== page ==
[From the Archives] What is an Intellectual Woman?: An Interview with Toril Moi

Today’s post is an excerpt of an interview with Toril Moi, from Issue 67 (Fall 2006).  The interview took place on 1 September 2006 in Toril Moi’s office at Duke University. It was conducted by Jeffrey J. Williams, then editor of the minnesota review, and transcribed by Heather Steffen, then the assistant to the journal while a PhD student at Carnegie Mellon University. In this excerpt, Moi discusses differences between American and French feminism.

Williams: Sexual/Textual Politics burst onto the scene in the mid-80s and changed the representation of feminism in the US. You became a kind of European informant of French feminism, and to some you were perceived as attacking Anglo-American feminism for its essentialism and waving a banner for French feminism. How do you see the reception of that book when you look back?

Moi: The argument in the book wasn’t actually “Anglo-American feminism is bad, French feminism is good”; the argument was that the great thing about the Americans was their strong and explicit political allegiances, and that the actual politics of the French were often incredibly vague. I also thought that the Anglo-American development, which had been exciting to me because it was thinking about women and writing in completely new ways, was almost theoretically unconscious in the late 1970s, just as the theory wave was happening. I thought the French feminists that I read had a much more solid theoretical formation, but that they were lacking in politics. I also found them on the whole ahistorical, and idealist. The idea that I was setting up a binary where one was positive and the other was negative was based on fairly superficial reading. I think that there are other problems with the book, but in each chapter I tried to give as fair an account of what the theorists in question were saying as I could, and then I tried to show where the problems were. I was also astounded when I heard that people thought I was a great fan of Irigaray and Cixous, which I have never been. […]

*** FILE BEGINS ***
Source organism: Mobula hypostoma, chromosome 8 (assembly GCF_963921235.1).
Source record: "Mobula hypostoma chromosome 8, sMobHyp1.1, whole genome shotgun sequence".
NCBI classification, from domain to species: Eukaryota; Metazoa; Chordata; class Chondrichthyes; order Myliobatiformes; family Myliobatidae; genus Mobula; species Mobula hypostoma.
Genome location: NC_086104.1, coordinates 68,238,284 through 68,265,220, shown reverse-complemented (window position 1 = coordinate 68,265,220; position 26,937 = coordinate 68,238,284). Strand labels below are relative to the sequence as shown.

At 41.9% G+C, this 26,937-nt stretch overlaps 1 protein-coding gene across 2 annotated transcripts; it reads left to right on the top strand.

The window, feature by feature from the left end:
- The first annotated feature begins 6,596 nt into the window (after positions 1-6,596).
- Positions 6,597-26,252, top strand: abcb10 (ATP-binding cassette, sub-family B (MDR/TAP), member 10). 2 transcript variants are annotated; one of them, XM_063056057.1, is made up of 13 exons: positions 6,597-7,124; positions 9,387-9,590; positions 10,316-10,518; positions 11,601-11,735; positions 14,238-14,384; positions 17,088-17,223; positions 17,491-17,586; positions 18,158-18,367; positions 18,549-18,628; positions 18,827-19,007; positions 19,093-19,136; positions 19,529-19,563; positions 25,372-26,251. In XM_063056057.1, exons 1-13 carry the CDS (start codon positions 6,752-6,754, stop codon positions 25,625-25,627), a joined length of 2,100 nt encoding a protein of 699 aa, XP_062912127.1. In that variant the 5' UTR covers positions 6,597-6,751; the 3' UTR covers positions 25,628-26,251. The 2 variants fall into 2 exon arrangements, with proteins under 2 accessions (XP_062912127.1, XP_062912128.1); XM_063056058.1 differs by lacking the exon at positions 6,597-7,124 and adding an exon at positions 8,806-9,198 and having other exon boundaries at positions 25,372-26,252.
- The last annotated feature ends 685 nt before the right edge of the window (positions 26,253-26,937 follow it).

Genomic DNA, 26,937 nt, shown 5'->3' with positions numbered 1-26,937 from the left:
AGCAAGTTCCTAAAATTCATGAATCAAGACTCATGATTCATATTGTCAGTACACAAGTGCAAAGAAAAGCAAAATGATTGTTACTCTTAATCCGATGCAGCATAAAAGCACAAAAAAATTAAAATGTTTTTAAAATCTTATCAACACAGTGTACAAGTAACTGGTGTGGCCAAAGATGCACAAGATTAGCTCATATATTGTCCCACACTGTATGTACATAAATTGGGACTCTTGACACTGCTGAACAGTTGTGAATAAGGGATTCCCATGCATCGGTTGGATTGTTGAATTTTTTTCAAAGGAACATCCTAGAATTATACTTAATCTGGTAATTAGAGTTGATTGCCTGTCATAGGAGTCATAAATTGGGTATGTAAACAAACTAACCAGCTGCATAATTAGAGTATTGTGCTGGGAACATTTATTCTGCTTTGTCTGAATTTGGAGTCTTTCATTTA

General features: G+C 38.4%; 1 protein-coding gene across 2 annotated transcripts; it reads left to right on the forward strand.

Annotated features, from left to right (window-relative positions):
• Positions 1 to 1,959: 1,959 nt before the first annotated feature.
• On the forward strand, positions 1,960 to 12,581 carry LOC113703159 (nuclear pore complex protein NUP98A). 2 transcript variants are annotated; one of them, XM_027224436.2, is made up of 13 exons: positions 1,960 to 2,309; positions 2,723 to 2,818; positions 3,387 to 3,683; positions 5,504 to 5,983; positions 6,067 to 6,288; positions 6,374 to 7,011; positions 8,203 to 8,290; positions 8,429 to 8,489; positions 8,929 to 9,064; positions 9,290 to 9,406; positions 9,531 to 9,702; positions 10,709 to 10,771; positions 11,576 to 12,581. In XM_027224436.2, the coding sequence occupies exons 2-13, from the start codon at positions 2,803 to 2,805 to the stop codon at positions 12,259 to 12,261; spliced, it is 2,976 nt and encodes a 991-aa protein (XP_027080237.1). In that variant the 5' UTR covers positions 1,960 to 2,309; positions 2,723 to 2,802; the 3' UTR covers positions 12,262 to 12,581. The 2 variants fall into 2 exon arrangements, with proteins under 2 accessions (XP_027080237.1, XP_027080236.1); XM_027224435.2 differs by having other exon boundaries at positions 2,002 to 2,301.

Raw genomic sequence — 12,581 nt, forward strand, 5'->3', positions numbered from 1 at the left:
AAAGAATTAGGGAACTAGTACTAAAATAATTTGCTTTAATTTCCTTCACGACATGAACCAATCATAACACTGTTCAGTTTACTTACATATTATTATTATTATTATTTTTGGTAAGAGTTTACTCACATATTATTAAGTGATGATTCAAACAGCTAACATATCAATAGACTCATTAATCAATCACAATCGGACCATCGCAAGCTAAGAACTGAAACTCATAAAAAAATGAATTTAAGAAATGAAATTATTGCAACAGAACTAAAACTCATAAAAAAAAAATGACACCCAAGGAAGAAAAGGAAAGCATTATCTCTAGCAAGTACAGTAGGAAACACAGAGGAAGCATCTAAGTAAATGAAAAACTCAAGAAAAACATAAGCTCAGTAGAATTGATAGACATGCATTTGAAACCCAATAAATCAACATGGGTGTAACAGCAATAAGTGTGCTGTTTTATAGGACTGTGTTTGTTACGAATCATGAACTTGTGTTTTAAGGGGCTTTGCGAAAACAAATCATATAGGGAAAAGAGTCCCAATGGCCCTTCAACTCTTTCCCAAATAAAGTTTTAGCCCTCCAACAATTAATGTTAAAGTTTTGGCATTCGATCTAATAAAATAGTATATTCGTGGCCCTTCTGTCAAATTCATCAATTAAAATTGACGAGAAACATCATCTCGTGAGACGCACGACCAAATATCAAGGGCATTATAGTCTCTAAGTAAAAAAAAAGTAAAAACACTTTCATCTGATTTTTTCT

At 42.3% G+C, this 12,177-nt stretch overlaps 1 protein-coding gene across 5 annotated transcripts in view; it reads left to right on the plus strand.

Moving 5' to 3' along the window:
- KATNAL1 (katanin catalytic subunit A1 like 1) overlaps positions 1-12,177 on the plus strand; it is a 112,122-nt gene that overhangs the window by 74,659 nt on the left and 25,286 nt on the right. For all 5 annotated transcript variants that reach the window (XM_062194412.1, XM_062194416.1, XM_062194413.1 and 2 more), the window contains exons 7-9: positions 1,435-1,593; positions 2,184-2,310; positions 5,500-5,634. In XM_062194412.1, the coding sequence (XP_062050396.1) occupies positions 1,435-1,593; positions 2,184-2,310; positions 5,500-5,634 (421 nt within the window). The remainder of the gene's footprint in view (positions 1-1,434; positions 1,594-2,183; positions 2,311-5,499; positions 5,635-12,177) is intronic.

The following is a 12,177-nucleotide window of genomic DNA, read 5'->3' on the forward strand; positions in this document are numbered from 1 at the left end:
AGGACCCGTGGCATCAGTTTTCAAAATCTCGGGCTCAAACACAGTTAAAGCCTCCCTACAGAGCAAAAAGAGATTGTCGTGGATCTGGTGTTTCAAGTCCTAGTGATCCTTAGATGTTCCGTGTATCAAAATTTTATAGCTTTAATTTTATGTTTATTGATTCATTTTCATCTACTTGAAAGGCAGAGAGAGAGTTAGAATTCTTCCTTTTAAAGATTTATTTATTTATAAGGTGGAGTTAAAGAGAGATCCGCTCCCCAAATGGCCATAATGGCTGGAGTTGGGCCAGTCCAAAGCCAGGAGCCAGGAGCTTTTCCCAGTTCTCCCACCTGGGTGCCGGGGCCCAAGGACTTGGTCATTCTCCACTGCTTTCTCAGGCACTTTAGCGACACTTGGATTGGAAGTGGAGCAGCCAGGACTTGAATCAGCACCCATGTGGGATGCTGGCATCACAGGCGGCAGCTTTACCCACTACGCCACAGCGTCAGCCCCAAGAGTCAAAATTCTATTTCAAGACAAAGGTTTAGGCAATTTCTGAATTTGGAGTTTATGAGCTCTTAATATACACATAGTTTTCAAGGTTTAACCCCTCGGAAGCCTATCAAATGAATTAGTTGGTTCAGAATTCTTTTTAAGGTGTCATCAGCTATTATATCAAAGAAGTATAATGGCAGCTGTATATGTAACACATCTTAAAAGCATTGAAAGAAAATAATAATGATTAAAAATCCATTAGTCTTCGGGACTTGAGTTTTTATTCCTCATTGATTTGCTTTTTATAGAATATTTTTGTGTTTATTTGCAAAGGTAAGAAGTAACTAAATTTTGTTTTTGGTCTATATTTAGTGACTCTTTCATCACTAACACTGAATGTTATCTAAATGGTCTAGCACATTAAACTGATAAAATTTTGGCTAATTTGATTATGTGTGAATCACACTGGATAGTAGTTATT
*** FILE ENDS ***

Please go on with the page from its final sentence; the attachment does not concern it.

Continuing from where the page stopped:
Williams: What would you change if you were to go back to it?

Moi: I think it’s a book that’s of its moment. It’s not possible to change it now. It came out in 1985, I wrote it from 1982 to 1984. I was active in various feminist discussion groups in Oxford, mostly with students and other unemployed intellectuals, and we had intense discussions. Some of my feminist friends in Oxford at that time were against theory because they thought that what we needed was a political practice based on respect for women’s experiences. The book was written, among other things, to say that you can’t just go from experiences to politics, because unless you have some kind of awareness of theory you’re not going to know what your politics are. That’s what I’m showing in the first half, particularly about the Americans, but also about the French, whom I call contradictory and ahistorical, and impervious to the particular case. When Irigaray says, for example, that women should mimic patriarchal discourse because patriarchal discourse covers everything, so all one can do is to mimic it ironically, I asked whether there aren’t places where mimicry, or irony, will go undiscovered, where everyone will take it for straight? And aren’t there cases where you get much further by straightforwardly opposing things?

One important point for me was that if you don’t know what your theory is, you won’t know what your political effects are either. That’s why I read Showalter’s account of Virginia Woolf, for example, to show that she was imposing a feminist version of Lukácsian theory onto Virginia Woolf, and that the effect is an authoritarian straitjacket for women writers, incompatible with what I thought feminist utopia should be about, namely freedom. The idea of laying down requirements for what women must do just because they are women has always been anathema to me.

For more of Jeffrey J. Williams’ interview with Toril Moi, visit our archive for Issue 67 here. You do not need a subscription to read this or any article from that issue.


Leave a Reply

Fill in your details below or click an icon to log in:

WordPress.com Logo

You are commenting using your WordPress.com account. Log Out /  Change )

Facebook photo

You are commenting using your Facebook account. Log Out /  Change )

Connecting to %s